FIGS. 32-33 depict yet another embodiment for secure repeated but releasable closing of the shield 38 with respect to the piercing element 14. Here, a pair of ribs 175 is formed external to the sheath substantially perpendicular to the longitudinal axis of sheath 38. Mounting portion 48 includes a pair of engaging arms 180 on opposite sides of shield 38, with head portions 182 formed substantially perpendicular to the engaging arms 180. When the shield is rotated into position, ribs 175 are frictionally engaged by engaging arms 180 and their head portions 182 so as to frictionally, securely keep the shield 38 in its closed position. As before, audible and tactile indication of secure closing is given a user as further indication that the sheath is in its closed, secure position.
FIGS. 34 and 35 depict yet another embodiment for secure repeated but releasable closing of the shield 38 respective of the piercing element 14. Here, a pair of rounded pin elements 185 are formed on opposite sides of the arm 106, which pin elements are engageable in cutout openings 188 formed on either or both of side plates 103a, b. As before, the positioning of the pins 185 and the cutout openings 188 can be reversed. Each of the rounded cut-out openings 188 is preceded by a sloping wall portion 190 which assists in the transition of the pins 185 as the shield 38 is rotated into its closed position. The engagement between the pins 185 and the rounded openings 188 serve to keep shield 38 in its secure closed but releasable position. However, note that by forming cutout openings 188 with a bit of a overhang 188a above the pins 185, the shield 38 is prevented from inadvertent release unless intentional force is applied by the user. As with the prior two embodiments, audible and tactile indication of secure closing and release is provided to the user.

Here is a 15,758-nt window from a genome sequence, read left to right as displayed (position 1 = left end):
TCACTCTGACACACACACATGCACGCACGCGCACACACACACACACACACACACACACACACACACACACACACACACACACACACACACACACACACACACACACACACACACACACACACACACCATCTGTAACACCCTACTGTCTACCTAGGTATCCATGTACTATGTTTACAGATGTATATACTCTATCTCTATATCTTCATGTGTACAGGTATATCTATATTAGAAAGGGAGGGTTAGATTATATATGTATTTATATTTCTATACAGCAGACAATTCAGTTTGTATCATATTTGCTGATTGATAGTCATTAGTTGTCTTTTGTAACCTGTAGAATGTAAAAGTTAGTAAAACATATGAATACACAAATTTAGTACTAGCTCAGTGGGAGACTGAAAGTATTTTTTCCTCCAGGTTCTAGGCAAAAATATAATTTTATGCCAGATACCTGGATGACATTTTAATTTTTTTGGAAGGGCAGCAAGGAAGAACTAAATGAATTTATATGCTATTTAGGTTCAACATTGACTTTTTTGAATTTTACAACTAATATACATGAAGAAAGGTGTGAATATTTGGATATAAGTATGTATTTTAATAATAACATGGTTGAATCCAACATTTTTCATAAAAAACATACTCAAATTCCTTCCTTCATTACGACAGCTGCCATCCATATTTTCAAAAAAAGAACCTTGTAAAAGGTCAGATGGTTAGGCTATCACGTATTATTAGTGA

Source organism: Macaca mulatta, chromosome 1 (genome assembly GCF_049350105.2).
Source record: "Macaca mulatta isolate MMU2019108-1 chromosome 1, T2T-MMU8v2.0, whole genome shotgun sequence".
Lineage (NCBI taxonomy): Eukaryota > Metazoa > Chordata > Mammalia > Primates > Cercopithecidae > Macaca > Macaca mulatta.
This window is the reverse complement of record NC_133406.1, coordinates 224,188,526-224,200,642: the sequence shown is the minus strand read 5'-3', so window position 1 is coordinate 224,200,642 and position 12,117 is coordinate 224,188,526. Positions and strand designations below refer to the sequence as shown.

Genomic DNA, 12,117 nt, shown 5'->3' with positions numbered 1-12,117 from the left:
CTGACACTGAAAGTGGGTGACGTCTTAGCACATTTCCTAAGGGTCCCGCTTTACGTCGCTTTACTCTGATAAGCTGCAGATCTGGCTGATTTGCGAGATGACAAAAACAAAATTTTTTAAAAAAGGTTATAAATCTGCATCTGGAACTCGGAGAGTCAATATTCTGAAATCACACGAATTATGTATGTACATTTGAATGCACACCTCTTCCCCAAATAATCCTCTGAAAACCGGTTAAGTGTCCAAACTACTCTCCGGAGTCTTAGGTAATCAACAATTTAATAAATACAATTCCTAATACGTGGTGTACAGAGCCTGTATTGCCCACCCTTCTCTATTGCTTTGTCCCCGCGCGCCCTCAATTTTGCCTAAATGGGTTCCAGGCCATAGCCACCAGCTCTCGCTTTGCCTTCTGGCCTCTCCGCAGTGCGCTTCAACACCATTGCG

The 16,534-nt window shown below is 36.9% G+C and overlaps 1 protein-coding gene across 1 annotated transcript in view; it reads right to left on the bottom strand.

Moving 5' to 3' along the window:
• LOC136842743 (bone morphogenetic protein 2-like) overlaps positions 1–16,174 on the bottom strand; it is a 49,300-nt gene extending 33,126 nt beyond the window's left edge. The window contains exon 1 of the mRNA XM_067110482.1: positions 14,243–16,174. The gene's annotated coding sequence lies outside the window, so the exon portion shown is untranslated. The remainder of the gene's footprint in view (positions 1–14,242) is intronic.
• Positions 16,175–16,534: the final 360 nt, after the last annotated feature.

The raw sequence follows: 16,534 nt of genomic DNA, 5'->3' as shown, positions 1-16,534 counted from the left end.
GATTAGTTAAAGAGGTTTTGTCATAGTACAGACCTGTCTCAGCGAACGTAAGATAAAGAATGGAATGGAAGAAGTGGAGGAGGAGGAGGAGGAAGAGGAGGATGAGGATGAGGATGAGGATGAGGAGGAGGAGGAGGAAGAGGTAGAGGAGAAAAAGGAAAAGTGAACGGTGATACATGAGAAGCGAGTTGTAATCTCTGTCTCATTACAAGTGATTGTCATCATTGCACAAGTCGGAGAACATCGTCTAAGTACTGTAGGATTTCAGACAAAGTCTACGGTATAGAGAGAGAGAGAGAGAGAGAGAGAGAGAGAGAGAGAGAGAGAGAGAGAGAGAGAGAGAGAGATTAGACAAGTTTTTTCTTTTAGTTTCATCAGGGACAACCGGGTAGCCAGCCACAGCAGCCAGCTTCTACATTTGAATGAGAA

Moreover, as previously explained, flange 200 or tab 202 may be provided to enable a user to apply manual force to open or close the shield respective of the piercing element 14. FIGS. 36a-c, FIGS. 37a-c and FIGS. 38a-c depict, respectfully, various modifications of elements which enable precise, efficient, and easy digital manipulation of the shield so as to enable operation of the device.
Turning more particularly to FIGS. 36a-c, here shield 38 is provided with a top-most gripping pad 210 having a plurality of tactile bumps 211 formed thereon. The sides of the shield 38 include ribbed surfaces 215 formed of a plurality of ribs 215a. A user 204 may grasp the fibbed surfaces 215 from either side of the shield 38 to conveniently actuate opening of the shield 38 respective of the piercing element 14. The grip pad 210, aided by tactile bumps 211, facilitate a user's thumb actuated closing of the shield 38 when desired.